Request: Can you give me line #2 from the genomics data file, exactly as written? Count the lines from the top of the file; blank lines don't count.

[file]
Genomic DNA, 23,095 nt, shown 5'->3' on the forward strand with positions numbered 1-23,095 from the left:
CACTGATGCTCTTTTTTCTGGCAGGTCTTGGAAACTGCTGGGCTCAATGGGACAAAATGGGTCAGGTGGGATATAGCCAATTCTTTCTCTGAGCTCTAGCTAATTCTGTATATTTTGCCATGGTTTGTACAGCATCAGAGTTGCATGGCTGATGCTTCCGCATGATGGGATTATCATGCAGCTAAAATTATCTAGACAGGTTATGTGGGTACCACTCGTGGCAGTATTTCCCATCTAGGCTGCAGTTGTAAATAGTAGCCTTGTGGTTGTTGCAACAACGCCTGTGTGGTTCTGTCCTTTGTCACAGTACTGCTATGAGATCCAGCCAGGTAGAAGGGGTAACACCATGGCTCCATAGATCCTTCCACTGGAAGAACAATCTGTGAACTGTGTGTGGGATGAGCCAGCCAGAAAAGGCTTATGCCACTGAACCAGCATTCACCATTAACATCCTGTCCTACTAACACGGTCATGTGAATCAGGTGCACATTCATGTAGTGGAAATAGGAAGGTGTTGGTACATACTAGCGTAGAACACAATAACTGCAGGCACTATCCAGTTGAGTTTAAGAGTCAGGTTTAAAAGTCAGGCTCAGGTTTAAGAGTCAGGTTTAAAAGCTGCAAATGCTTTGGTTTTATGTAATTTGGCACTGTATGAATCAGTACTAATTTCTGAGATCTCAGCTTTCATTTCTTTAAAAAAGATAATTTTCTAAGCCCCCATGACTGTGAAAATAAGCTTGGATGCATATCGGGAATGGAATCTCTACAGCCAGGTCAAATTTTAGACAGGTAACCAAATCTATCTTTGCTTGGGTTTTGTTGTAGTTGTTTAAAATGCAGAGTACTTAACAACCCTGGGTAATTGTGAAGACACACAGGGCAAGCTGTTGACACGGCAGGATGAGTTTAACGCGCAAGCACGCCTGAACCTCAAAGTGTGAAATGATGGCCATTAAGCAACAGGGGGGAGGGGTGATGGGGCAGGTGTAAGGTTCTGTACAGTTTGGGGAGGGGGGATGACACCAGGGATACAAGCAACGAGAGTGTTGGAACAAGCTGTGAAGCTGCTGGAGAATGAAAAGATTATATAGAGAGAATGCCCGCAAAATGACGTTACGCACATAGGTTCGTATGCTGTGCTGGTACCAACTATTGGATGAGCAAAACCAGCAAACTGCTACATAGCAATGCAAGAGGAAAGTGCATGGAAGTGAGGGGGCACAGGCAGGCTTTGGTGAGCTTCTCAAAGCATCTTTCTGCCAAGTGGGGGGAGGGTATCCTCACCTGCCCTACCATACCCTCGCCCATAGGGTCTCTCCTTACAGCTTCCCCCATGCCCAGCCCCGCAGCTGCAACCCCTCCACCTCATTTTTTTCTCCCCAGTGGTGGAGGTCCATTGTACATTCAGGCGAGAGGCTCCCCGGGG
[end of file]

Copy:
CACTGATGCTCTTTTTTCTGGCAGGTCTTGGAAACTGCTGGGCTCAATGGGACAAAATGGGTCAGGTGGGATATAGCCAATTCTTTCTCTGAGCTCTAGCTAATTCTGTATATTTTGCCATGGTTTGTACAGCATCAGAGTTGCATGGCTGATGCTTCCGCATGATGGGATTATCATGCAGCTAAAATTATCTAGACAGGTTATGTGGGTACCACTCGTGGCAGTATTTCCCATCTAGGCTGCAGTTGTAAATAGTAGCCTTGTGGTTGTTGCAACAACGCCTGTGTGGTTCTGTCCTTTGTCACAGTACTGCTATGAGATCCAGCCAGGTAGAAGGGGTAACACCATGGCTCCATAGATCCTTCCACTGGAAGAACAATCTGTGAACTGTGTGTGGGATGAGCCAGCCAGAAAAGGCTTATGCCACTGAACCAGCATTCACCATTAACATCCTGTCCTACTAACACGGTCATGTGAATCAGGTGCACATTCATGTAGTGGAAATAGGAAGGTGTTGGTACATACTAGCGTAGAACACAATAACTGCAGGCACTATCCAGTTGAGTTTAAGAGTCAGGTTTAAAAGTCAGGCTCAGGTTTAAGAGTCAGGTTTAAAAGCTGCAAATGCTTTGGTTTTATGTAATTTGGCACTGTATGAATCAGTACTAATTTCTGAGATCTCAGCTTTCATTTCTTTAAAAAAGATAATTTTCTAAGCCCCCATGACTGTGAAAATAAGCTTGGATGCATATCGGGAATGGAATCTCTACAGCCAGGTCAAATTTTAGACAGGTAACCAAATCTATCTTTGCTTGGGTTTTGTTGTAGTTGTTTAAAATGCAGAGTACTTAACAACCCTGGGTAATTGTGAAGACACACAGGGCAAGCTGTTGACACGGCAGGATGAGTTTAACGCGCAAGCACGCCTGAACCTCAAAGTGTGAAATGATGGCCATTAAGCAACAGGGGGGAGGGGTGATGGGGCAGGTGTAAGGTTCTGTACAGTTTGGGGAGGGGGGATGACACCAGGGATACAAGCAACGAGAGTGTTGGAACAAGCTGTGAAGCTGCTGGAGAATGAAAAGATTATATAGAGAGAATGCCCGCAAAATGACGTTACGCACATAGGTTCGTATGCTGTGCTGGTACCAACTATTGGATGAGCAAAACCAGCAAACTGCTACATAGCAATGCAAGAGGAAAGTGCATGGAAGTGAGGGGGCACAGGCAGGCTTTGGTGAGCTTCTCAAAGCATCTTTCTGCCAAGTGGGGGGAGGGTATCCTCACCTGCCCTACCATACCCTCGCCCATAGGGTCTCTCCTTACAGCTTCCCCCATGCCCAGCCCCGCAGCTGCAACCCCTCCACCTCATTTTTTTCTCCCCAGTGGTGGAGGTCCATTGTACATTCAGGCGAGAGGCTCCCCGGGG